How This Claim is Highly Misleading

If you are an enterprise client who is considering buying a $2,000.00 camera, of course, it is going to look like the better option when compared to a battery-powered doorbell cam.

No sane Chief Security Officer would ever intentionally compare the two products.

How This Claim is Ultimately False

There are cases where motion-based recording has been thrown out of court. But the claim wasn't "sometimes motion-recording video is thrown out." The keyword in the claim was "Only" and that's demonstrably untrue. There are thousands of cases where motion-based video recording has been successfully used in court. If "Only 24/7” was allowed, the preponderance of case law for motion recording would not exist.

So, What are the Best Practices for Making Sure my Video is Usable in Court?

Professional level surveillance footage is almost always trusted by the courts, if you get equipment that follows the best practices listed here and if you maintain the proper chain of custody.

Follow these Best Practices in Picking Surveillance Equipment:

1. Timestamps on the video prove that it hasn’t been edited. The FBI has listed this as the #1 reason why footage gets thrown out. Our NVRs sync time with a server to make sure that the time settings are always accurate. Daylight savings time is an option as it does not exist in all customer locations. There are benefits and drawbacks to enabling it. If enabled, once a year, it creates a missing hour and an extra duplicate hour of footage. If you don't change it or if you use a non-adjustable standard of time like UTC, you may have the added hassle of having to do a little math to find your local time. You can decide to enable DST or not to, but whatever you decide to do, you need to be consistent.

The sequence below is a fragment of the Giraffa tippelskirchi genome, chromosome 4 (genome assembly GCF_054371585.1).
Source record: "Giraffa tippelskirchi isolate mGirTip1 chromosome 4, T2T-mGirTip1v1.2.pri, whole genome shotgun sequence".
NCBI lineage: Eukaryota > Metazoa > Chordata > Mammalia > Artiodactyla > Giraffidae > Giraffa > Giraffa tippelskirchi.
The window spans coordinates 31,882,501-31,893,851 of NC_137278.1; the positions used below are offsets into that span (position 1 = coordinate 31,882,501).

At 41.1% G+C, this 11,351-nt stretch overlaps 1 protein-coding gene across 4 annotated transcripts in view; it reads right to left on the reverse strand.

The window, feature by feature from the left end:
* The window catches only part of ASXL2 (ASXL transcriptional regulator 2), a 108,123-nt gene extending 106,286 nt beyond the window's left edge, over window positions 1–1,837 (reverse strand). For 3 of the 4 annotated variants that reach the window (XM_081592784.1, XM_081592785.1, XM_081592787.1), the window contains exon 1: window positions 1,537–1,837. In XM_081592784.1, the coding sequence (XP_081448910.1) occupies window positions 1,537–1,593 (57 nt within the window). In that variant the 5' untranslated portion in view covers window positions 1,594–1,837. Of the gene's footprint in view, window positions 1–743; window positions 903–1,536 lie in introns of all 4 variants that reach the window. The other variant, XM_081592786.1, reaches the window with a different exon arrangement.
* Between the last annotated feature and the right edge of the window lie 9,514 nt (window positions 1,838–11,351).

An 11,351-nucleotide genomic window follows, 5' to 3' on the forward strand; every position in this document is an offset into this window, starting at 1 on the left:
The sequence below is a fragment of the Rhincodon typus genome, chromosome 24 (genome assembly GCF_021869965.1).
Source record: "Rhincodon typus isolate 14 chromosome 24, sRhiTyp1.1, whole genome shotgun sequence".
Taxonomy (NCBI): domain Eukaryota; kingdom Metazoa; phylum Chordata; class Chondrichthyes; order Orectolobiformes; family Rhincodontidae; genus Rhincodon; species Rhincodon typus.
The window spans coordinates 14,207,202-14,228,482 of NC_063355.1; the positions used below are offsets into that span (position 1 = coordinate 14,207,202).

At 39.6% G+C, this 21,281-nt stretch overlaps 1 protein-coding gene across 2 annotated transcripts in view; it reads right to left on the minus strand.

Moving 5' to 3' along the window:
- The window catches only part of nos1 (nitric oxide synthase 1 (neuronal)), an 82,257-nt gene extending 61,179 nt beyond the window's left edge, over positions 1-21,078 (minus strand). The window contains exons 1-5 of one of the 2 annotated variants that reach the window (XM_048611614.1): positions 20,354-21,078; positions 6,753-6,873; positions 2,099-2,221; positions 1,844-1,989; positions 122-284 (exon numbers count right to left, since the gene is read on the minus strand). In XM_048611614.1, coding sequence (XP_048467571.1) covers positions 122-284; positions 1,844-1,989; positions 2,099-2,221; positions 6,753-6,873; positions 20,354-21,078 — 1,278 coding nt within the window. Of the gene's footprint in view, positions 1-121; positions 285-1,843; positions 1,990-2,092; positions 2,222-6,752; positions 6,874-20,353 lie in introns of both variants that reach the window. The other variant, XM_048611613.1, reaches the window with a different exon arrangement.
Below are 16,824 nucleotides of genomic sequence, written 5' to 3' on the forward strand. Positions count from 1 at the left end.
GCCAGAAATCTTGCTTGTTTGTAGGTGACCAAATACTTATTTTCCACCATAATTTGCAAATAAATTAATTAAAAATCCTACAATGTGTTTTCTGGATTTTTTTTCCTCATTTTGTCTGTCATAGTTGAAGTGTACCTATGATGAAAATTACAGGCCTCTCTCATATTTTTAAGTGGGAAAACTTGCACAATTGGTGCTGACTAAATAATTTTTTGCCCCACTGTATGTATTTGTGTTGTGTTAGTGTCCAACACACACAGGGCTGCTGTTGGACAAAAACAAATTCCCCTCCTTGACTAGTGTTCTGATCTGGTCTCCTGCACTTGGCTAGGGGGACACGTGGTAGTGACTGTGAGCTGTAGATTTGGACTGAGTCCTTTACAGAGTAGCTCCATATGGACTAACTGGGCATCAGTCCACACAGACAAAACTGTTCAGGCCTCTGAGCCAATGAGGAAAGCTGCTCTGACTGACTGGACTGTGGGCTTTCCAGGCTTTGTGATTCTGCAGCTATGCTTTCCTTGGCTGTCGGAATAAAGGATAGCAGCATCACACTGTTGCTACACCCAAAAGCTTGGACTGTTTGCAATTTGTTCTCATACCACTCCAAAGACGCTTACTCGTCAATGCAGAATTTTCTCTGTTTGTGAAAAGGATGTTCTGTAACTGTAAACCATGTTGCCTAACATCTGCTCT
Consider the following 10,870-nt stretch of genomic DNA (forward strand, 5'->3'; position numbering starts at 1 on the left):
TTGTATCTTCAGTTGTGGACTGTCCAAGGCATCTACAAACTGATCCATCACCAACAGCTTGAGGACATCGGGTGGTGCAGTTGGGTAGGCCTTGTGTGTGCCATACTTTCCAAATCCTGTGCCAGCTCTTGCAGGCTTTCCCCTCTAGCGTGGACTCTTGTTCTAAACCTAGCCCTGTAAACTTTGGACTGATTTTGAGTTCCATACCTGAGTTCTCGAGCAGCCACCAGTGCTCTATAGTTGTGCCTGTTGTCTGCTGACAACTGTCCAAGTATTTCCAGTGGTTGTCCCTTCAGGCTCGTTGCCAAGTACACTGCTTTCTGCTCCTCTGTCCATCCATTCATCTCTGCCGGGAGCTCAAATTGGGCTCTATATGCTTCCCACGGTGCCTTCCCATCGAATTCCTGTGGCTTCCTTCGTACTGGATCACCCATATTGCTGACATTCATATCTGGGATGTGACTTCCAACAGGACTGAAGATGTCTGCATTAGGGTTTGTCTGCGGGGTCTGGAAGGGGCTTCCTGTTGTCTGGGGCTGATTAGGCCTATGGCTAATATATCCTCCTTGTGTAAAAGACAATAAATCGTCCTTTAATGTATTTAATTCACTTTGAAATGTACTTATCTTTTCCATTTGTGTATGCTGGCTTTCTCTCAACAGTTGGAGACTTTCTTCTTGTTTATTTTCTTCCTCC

2. You can’t delete or edit parts of a video with the NVR.

3. You can’t use the NVR to open video that has been edited.

Our camera systems (and most other processional level POE camera systems) use their own specific, proprietary implementation of H.264/H.265/custom encoding and digital watermarks used in that specific make/model to store video on the NVR. This means that you can't edit the video in say, Final Cut Pro, and then use the NVR or camera software to play it.